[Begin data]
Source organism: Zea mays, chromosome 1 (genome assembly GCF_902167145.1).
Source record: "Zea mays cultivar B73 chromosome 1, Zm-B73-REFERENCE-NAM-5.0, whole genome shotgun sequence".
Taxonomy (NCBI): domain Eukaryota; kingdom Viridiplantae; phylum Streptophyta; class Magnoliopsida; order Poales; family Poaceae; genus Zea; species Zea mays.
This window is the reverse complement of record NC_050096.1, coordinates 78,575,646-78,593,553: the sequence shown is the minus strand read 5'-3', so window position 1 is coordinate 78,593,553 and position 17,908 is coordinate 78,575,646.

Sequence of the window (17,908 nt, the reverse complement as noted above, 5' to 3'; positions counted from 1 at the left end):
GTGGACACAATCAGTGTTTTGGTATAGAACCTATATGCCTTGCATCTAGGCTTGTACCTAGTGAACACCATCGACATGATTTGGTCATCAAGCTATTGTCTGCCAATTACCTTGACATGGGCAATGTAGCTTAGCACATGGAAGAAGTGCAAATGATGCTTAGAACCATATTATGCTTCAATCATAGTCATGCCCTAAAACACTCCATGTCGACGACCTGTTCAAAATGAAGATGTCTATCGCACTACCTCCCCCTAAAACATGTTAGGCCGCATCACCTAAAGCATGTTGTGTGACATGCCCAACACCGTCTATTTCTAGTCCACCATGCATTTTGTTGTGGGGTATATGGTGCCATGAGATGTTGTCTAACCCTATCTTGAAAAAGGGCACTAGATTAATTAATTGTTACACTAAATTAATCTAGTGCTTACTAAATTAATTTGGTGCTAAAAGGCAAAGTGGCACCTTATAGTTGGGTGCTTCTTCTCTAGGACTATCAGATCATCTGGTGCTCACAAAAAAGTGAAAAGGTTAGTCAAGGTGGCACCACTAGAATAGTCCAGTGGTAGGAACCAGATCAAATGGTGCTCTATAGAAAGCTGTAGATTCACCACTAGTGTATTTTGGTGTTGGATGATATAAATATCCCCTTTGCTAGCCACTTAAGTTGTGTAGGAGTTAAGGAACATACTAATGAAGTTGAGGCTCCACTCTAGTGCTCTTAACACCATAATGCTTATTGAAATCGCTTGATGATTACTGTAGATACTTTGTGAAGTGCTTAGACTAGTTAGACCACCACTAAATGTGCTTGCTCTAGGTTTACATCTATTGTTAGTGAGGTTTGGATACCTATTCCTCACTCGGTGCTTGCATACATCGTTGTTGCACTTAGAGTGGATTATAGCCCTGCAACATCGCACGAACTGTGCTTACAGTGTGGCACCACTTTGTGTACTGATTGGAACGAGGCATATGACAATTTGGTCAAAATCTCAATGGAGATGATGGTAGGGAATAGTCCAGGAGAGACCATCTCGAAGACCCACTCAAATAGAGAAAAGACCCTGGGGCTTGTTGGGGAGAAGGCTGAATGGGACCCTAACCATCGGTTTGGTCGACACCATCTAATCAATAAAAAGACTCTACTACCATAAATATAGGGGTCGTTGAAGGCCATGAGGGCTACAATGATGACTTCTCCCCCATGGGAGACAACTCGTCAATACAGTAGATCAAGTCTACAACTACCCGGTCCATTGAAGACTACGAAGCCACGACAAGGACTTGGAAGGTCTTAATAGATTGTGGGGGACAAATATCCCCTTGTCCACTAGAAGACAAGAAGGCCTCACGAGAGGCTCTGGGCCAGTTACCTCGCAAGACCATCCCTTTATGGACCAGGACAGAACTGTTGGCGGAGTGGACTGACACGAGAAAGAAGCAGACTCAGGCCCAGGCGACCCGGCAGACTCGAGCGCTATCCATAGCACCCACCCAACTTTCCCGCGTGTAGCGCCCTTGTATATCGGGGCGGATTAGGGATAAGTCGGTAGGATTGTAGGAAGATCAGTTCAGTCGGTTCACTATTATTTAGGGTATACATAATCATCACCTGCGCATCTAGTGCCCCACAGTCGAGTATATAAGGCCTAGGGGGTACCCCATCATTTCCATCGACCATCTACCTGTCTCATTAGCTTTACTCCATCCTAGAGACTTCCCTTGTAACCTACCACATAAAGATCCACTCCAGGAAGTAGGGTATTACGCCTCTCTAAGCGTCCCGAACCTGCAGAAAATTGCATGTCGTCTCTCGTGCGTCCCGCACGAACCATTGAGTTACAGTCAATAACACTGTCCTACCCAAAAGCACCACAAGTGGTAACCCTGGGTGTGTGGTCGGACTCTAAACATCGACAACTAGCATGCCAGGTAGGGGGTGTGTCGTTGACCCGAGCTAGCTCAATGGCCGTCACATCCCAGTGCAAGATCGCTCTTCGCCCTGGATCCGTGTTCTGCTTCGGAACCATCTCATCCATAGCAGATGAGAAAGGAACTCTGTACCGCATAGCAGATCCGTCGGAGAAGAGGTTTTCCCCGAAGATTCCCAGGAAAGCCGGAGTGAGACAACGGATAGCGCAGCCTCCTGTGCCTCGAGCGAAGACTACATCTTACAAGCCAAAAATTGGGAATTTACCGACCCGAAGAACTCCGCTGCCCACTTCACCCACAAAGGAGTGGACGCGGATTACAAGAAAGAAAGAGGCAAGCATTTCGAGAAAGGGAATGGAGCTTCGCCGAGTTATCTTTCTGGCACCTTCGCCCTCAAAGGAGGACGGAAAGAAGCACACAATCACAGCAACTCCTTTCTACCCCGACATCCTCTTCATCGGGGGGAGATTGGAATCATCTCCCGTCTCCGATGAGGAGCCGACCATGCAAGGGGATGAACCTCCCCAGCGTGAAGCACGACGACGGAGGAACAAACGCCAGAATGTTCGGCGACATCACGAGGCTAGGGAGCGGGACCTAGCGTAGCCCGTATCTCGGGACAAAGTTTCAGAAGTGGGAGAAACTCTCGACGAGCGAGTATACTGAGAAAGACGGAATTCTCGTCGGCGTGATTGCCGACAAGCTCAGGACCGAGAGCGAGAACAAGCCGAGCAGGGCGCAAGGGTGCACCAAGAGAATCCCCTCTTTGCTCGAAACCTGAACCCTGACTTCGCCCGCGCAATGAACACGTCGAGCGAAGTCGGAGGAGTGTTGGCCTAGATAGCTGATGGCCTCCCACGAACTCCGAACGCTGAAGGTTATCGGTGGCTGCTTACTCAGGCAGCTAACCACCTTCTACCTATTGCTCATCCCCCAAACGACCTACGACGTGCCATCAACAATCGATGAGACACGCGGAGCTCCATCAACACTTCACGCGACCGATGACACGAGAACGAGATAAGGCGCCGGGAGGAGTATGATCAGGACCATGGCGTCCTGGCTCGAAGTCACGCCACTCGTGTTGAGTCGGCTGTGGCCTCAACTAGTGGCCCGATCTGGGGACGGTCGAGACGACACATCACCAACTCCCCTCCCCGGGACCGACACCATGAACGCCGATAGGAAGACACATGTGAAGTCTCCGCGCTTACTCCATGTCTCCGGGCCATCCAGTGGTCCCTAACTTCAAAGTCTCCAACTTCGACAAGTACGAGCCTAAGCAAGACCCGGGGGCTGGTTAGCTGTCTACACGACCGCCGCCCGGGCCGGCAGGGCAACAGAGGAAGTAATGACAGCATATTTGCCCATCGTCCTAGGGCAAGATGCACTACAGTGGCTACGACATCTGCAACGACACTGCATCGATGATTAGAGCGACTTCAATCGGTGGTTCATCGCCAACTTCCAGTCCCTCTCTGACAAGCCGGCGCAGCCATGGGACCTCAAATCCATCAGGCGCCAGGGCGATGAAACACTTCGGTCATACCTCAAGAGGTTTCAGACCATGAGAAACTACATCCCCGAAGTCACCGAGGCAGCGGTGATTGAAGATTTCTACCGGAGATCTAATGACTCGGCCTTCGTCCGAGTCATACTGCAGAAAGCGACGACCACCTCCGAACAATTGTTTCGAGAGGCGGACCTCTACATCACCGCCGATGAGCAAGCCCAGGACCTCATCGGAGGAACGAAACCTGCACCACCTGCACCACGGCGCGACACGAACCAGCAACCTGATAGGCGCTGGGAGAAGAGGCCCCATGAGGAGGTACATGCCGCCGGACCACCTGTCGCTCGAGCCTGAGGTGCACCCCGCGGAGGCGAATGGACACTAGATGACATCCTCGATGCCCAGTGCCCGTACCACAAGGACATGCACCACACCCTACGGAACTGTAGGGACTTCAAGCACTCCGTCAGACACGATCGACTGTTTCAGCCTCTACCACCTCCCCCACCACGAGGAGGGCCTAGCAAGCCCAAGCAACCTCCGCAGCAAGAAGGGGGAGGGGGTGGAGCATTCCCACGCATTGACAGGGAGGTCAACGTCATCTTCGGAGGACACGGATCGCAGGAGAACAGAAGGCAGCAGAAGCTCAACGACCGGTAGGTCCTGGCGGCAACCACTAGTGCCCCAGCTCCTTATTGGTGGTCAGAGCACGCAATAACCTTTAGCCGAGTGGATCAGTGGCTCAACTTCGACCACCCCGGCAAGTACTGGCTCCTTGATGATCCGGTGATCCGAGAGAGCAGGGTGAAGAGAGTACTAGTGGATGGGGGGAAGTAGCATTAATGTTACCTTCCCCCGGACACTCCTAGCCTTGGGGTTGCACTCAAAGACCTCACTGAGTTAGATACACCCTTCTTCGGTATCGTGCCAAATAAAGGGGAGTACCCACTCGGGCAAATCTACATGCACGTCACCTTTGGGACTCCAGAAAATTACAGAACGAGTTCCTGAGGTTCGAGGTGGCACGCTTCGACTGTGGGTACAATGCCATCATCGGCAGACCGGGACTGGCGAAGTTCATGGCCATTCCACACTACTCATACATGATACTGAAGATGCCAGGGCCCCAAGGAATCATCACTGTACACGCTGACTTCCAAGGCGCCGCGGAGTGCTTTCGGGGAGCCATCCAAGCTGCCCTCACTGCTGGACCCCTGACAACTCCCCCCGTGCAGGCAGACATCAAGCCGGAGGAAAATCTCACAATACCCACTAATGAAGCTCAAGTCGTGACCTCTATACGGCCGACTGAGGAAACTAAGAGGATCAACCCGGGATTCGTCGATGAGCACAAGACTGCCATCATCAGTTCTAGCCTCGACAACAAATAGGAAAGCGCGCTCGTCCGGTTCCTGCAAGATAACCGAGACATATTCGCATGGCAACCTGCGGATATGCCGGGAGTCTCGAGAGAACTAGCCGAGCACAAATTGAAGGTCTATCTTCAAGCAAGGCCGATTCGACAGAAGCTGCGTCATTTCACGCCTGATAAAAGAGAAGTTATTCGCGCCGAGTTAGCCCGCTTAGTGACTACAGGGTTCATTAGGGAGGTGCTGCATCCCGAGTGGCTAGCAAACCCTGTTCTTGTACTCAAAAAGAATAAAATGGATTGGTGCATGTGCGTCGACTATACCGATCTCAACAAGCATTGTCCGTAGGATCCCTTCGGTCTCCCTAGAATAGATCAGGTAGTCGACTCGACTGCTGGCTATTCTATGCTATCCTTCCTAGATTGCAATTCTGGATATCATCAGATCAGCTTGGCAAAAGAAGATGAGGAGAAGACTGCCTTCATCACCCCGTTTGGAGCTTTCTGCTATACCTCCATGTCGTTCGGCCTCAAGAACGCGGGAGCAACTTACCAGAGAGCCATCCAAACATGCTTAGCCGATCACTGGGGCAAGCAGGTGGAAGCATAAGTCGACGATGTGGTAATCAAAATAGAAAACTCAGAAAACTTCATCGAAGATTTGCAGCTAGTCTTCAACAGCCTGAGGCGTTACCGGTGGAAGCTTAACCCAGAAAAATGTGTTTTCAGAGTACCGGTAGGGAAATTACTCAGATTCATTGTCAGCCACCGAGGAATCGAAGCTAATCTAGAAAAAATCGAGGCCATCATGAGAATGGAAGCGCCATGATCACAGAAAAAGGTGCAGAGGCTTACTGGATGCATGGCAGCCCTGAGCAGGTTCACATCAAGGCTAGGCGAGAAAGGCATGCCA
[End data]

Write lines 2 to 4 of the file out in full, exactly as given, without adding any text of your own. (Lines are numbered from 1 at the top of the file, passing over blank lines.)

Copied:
Source record: "Zea mays cultivar B73 chromosome 1, Zm-B73-REFERENCE-NAM-5.0, whole genome shotgun sequence".
Taxonomy (NCBI): domain Eukaryota; kingdom Viridiplantae; phylum Streptophyta; class Magnoliopsida; order Poales; family Poaceae; genus Zea; species Zea mays.
This window is the reverse complement of record NC_050096.1, coordinates 78,575,646-78,593,553: the sequence shown is the minus strand read 5'-3', so window position 1 is coordinate 78,593,553 and position 17,908 is coordinate 78,575,646.